Provo-based eating disorder support groups offer hope

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Provo is home to more than 20 counselors and groups dedicated to helping people who suffer from eating disorders.

Eating disorder support groups give encouragement to those who fight eating disorders. (Ari Davis)
Eating disorder support groups give encouragement to those who fight eating disorders. (Ari Davis photo illustration)

BYU Women’s Services and Resources offers a support group to women who are struggling with eating disorders and body image. The group Fed Up With Food has been meeting for more than 10 years.

A 2011 article from the South Carolina Department of Mental Health website reports that 7 million women and 1 million men in America suffer from an eating disorder. One in 200 American women suffer from anorexia and two to three in 100 suffer from bulimia.

BYU Women’s Services and Resources manager Tiffany Turley said the defining point of the group is the mentoring program that pairs up mentors with participants. Mentors are women who have overcome their own eating disorders. They are chosen through an interview process that emphasizes their ability to empathize with the participants.

Fed Up With Food leader Megan Kennedy said group participants often struggle with issues related to food or eating. They may wonder how they will ever get out of their ordeals, or if it is even possible to overcome them.

“But when the participants work with a mentor who has gone through the recovery process, it brings a lot of hope,” Kennedy said. “They are able to see that recovery is possible and they can get through their struggle. That can be really powerful.”

Fed Up With Food helps participants know where to turn for more intensive treatment. It is primarily a support group, not a therapy group. Group leader and nutritionist Lauren Absher encourages the participants to seek treatment from individual therapy and nutrition sessions.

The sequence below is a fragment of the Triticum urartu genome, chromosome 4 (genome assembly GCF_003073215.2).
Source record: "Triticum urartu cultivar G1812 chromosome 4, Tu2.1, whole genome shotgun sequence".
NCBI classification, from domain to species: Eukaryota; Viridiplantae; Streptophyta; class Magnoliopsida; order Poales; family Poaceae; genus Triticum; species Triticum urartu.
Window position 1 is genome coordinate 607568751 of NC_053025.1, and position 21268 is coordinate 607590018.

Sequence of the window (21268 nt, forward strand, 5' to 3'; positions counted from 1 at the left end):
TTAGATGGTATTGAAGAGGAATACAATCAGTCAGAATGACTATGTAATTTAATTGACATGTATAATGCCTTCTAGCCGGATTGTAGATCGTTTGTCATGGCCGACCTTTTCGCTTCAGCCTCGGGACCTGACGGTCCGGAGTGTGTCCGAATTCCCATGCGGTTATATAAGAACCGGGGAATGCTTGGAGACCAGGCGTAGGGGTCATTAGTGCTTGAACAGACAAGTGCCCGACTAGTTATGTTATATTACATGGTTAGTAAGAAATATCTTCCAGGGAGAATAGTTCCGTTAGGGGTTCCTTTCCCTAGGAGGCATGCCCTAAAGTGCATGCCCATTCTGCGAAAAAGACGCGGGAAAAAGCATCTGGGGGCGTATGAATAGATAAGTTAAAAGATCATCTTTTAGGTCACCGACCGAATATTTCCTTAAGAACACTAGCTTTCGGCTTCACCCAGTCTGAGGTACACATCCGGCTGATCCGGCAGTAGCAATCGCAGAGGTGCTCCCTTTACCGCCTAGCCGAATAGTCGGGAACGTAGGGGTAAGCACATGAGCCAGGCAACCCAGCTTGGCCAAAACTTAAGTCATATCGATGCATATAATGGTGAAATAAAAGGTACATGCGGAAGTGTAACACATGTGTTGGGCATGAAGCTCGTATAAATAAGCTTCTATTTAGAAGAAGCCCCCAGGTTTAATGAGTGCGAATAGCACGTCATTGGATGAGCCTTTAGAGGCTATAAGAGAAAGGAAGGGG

Group leader Amy Frandsen has seen how being a part of the support group can help a person struggling with an eating disorder.

“There was one girl who said, ‘I had a doctor who told me that recovery is really, really hard, and it’s going to be a lot of work, a lot of people don’t ever recover,'” Frandsen said. “She has had that in her head and in her heart for years, but being in a group and seeing people who were on the other side helped her realize that that wasn’t true, and gave her hope and something to look forward to. That is the beauty of this program.”

The group is currently exclusive to women, but leaders are considering opening the group to include men. The group recently restructured its program to include principles of the LDS Church’s 12-step addiction recovery program, which applies gospel principles to foster recovery.

Eating Disorders Anonymous is another Provo support group dedicated to helping people fight and overcome eating disorders. Eating Disorders Anonymous operates as a branch of the Utah Twelve-Step Information Network. The Provo section of the group was started in 2004 and is currently run by founder Bonnie Shepherd.

The non-denominational group is open to both men and women. The Eating Disorders Anonymous program is based on Alcoholics Anonymous principles and uses the 12-step system but is not explicitly focused on therapy. The 12-step program is a personal journey for participants who learn to improve their relationship with food and their own self-image. But the group itself focuses on support and encouragement within its meetings.

Shepherd said it is not a therapeutic group or associated with therapists, but “a group where (they) give out information.”

“We don’t cross-talk or anything,” Shepherd said. “People are just allowed to share their feelings.”

Eating Disorders Anonymous employs a milestone program to mark progress. Their website defines milestone as “a self-defined marker on the journey to recovery.” These milestones serve as moments of success in a difficult journey upward, according to Shepherd.

Shepherd said using milestones helps group members focus on their successes, rather than on what they did wrong or how society perceives them.

“It reminds us that, ‘Maybe I did not act out on my binging behavior or my bulimic behavior every day this week,'” Shepherd said. “‘Maybe this week I only acted on it one day’, and that’s progress.”

Provo offers many support groups to those who suffer with eating disorders. Each employs a different approach, but they have similar goals of promoting healthy living and positive self-image.

“Having an eating disorder, you have a lot of shame,” Shepherd said. “You feel really guilty about it. It isn’t anything to be ashamed of. You can make changes in your life, and you don’t have to stay in the shadows.”

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